Gallant Galloway Engine

An immaculate Galloway engine keeps the old iron hobby alive.

| February/March 2016

  • Dana Kehoe (left) and Jim Faith with the finished Galloway engine.
    Photo courtesy Jim Faith
  • As found: Dana gets to work removing parts from the Galloway in preparation for its restoration.
    Photo courtesy Jim Faith
  • With the engine stripped, Dana checks the fit of the wrist pin and connecting rod with the piston.
    Photo courtesy Jim Faith
  • A closer view of the stripped engine before final machining and sanding for paint. The new cylinder liner has already been installed.
    Photo courtesy Jim Faith
  • Painted parts set up to dry before being installed on the engine.
    Photo courtesy Jim Faith
  • The trucks, repaired and ready for paint.
    Photo courtesy Jim Faith
  • Dana installing the crankshaft oilers after confirming proper fit and shimming of the crankshaft.
    Photo courtesy Jim Faith
  • The cart during mock-up.
    Photo courtesy Jim Faith
  • The trucks bolted to the plank.
    Photo courtesy Jim Faith
  • The battery box and engine bolted to the plank.
    Photo courtesy Jim Faith
  • A detail shot of the working end of the Galloway.
    Photo courtesy Jim Faith
  • The Galloway still has its original brass build plate.
    Photo courtesy Jim Faith
  • The Galloway still has its round gas tank.
    Photo courtesy Jim Faith
  • The finished engine. A job nicely done.
    Photo courtesy Jim Faith

1908 2-1/4 hp Galloway
Manufacturer: WM Galloway Co., Waterloo, IA
Serial no.: 4181
Horsepower: 2-1/4 hp @ 450 rpm
Bore & stroke:  4-1/8in x 12in
Engine weight: 320lb
Flywheel: 17-3/4in x 1-3/4in
Ignition: Igniter with battery & coil
Governing: Hit-and-miss
Notable details: Engine still has the original factory round gas tank and the original factory Lunkenheimer oiler

As with anything, keeping a hobby alive is challenging – yet it can be accomplished in many ways. One of the most essential is to encourage younger folk to be involved. That is exactly what Jim Faith of Monticello, Wisconsin, is doing, wrangling some new blood into the old iron hobby. 

Engineered for success

Jim’s work getting younger enthusiasts into the hobby takes place at his business, Faith Engineering Inc. in Monticello, which specializes in taking a customer’s idea and turning it into something tangible. “It’s a turnkey automation company,” Jim says. “We do all of the machining, fabricating, building, design work, testing, assembly and support in-house for the food, dairy, automotive, biotech, medical and foundry industry. We’re in a lot of different industries with our automation; kind of a one-stop solution for industry. We do a lot of repair work and reverse engineering. We actually run production machining; all the different departments work together when we build a machine.”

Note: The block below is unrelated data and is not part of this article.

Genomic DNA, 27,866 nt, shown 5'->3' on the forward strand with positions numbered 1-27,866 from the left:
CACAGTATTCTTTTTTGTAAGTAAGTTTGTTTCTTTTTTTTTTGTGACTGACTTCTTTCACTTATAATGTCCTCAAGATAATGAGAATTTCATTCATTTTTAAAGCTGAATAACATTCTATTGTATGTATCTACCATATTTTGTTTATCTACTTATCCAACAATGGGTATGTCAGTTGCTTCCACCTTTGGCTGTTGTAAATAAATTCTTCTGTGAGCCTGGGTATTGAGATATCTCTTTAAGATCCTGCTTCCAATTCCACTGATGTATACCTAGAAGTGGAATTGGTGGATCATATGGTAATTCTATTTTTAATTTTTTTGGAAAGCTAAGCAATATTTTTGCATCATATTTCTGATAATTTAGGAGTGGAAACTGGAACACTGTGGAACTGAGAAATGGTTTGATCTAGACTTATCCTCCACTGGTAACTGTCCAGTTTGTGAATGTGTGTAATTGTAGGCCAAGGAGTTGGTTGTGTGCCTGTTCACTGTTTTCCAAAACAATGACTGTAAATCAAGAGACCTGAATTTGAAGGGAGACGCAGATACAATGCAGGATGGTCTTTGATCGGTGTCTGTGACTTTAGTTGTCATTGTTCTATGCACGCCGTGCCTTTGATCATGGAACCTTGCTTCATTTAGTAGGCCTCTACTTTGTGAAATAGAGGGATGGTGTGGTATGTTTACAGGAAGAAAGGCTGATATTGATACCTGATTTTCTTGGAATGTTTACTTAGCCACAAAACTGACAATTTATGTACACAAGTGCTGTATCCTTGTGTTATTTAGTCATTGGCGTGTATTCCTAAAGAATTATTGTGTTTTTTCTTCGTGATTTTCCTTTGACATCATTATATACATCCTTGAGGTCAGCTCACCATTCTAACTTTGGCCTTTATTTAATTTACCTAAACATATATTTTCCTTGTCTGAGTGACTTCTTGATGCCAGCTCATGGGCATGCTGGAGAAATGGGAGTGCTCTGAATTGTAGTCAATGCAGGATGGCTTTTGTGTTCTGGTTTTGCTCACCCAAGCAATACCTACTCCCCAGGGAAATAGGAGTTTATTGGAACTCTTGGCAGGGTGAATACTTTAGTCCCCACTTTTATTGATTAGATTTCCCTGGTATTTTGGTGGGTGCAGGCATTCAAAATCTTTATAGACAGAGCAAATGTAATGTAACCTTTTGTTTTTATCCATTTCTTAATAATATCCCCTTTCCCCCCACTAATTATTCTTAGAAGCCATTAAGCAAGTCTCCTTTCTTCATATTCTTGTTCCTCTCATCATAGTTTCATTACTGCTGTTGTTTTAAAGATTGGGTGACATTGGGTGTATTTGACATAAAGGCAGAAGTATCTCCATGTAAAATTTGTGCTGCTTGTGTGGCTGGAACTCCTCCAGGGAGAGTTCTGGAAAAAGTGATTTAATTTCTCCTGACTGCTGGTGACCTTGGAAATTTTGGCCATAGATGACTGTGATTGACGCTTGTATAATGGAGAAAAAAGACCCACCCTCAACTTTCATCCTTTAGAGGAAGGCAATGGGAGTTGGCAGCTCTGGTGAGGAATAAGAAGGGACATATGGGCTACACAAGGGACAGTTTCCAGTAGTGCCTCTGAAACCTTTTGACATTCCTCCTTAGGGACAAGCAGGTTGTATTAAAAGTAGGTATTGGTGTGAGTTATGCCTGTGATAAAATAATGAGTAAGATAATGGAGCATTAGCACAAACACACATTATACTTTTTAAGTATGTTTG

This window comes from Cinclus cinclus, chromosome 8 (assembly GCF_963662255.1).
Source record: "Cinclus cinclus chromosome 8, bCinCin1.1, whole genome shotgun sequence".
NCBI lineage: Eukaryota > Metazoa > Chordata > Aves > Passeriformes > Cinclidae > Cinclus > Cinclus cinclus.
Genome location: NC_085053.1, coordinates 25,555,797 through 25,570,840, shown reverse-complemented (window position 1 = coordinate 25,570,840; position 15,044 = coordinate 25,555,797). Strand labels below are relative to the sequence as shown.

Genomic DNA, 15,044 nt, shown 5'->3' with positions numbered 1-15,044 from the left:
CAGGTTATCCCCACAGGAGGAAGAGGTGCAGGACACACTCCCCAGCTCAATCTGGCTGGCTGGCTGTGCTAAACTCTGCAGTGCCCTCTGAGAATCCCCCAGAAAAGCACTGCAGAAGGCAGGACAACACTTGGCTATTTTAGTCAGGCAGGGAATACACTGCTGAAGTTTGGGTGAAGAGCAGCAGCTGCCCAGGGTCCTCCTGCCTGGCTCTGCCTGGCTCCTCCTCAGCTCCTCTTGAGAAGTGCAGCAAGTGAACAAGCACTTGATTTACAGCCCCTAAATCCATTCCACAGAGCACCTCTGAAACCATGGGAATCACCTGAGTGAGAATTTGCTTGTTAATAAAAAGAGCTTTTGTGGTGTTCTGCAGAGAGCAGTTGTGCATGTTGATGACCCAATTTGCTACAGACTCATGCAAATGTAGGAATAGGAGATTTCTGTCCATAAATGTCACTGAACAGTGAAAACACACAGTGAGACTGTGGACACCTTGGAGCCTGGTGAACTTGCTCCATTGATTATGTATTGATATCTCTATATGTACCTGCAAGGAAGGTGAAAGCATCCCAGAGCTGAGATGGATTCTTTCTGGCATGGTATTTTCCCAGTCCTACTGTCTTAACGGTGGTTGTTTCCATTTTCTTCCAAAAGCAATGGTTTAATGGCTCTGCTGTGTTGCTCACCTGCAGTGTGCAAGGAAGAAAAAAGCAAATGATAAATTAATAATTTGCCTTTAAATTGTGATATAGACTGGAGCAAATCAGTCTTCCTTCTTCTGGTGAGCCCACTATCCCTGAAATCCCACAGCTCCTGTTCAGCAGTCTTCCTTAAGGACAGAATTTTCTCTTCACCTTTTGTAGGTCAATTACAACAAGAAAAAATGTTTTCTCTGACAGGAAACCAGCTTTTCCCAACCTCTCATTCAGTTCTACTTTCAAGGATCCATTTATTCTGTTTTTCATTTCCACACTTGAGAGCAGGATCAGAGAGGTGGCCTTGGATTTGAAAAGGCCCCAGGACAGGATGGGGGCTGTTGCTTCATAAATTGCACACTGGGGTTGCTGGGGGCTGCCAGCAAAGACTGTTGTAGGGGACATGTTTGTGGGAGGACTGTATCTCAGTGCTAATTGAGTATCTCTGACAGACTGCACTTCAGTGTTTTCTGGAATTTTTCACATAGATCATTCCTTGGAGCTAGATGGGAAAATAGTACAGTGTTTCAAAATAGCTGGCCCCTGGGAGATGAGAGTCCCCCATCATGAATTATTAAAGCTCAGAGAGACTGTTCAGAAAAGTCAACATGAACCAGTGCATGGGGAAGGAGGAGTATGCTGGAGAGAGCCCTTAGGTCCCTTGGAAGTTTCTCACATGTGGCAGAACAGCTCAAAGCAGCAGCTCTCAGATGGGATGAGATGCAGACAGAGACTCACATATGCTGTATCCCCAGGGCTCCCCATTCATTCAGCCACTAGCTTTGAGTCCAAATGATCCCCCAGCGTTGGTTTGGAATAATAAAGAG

That the shop’s bread-and-butter is the food and dairy industry is no coincidence given its Wisconsin location, which is well-known for its cheese and other dairy products. This is no mom and pop-type operation, however, with high-quality lathes and machinery for engine restoration and maintenance.    

Jim credits his father for getting him involved in the old iron hobby early on when he was just 8 years old. The pair restored a John Deere Model E together, which Jim is currently in the process of re-restoring for the second time. “Really what I’m doing now all started with gas engines and evolved into a company,” Jim says. The engine restoration bug continued to affect Jim in high school, when he started building a working half-scale 3 hp Fuller & Johnson Model N from scratch. He finished it in college, and it now sits in the entryway of his business.

His collection currently consists of a dozen engines, with Jim’s favorite being a 60 hp 1927 Fairbanks-Morse YVA 2-cycle diesel engine. Weighing in at a smidge less than 15,000 pounds, it’s no lightweight. Before it came to the Thresherman’s Park in Edgerton, Wisconsin, it was used in a cotton gin in Alabama. “It is a big investment that’s been a lot of work,” Jim says. “It is going into a museum project I’m currently working on; it will be a turn of the century working machine shop when it’s all done. That’s the engine that will power all of the line shafting there.” The Fairbanks starts with compressed air. A documentary and start-up of the 60 hp Fairbanks-Morse can be seen online on YouTube.


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